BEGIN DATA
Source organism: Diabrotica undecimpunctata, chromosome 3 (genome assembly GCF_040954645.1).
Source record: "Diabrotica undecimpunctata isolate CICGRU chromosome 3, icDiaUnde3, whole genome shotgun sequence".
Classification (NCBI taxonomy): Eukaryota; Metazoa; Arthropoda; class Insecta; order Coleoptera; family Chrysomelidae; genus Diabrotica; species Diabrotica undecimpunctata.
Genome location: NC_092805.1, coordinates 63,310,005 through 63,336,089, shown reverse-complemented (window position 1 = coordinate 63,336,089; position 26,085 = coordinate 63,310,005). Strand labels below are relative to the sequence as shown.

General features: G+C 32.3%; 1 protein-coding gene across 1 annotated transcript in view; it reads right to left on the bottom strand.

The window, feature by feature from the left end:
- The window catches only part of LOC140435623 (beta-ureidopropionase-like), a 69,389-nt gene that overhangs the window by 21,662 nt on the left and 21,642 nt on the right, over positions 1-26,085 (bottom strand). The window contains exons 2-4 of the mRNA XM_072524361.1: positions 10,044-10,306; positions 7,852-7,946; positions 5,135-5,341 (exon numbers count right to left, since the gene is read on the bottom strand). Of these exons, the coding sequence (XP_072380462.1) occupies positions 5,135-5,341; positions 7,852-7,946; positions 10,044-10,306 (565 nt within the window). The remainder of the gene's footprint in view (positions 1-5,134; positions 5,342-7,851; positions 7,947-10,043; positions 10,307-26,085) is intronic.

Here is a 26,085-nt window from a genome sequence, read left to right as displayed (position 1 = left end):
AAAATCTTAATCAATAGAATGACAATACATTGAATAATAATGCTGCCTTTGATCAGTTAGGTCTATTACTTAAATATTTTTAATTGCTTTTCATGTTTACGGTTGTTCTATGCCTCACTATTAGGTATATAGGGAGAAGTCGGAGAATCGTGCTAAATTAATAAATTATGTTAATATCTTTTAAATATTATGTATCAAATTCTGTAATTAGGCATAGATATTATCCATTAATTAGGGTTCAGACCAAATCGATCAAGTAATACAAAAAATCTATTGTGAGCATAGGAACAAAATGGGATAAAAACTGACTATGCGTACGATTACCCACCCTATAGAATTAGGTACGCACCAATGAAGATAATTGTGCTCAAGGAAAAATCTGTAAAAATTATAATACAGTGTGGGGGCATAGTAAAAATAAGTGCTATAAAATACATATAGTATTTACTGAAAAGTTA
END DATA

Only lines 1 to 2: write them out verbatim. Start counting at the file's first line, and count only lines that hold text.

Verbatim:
Source organism: Diabrotica undecimpunctata, chromosome 3 (genome assembly GCF_040954645.1).
Source record: "Diabrotica undecimpunctata isolate CICGRU chromosome 3, icDiaUnde3, whole genome shotgun sequence".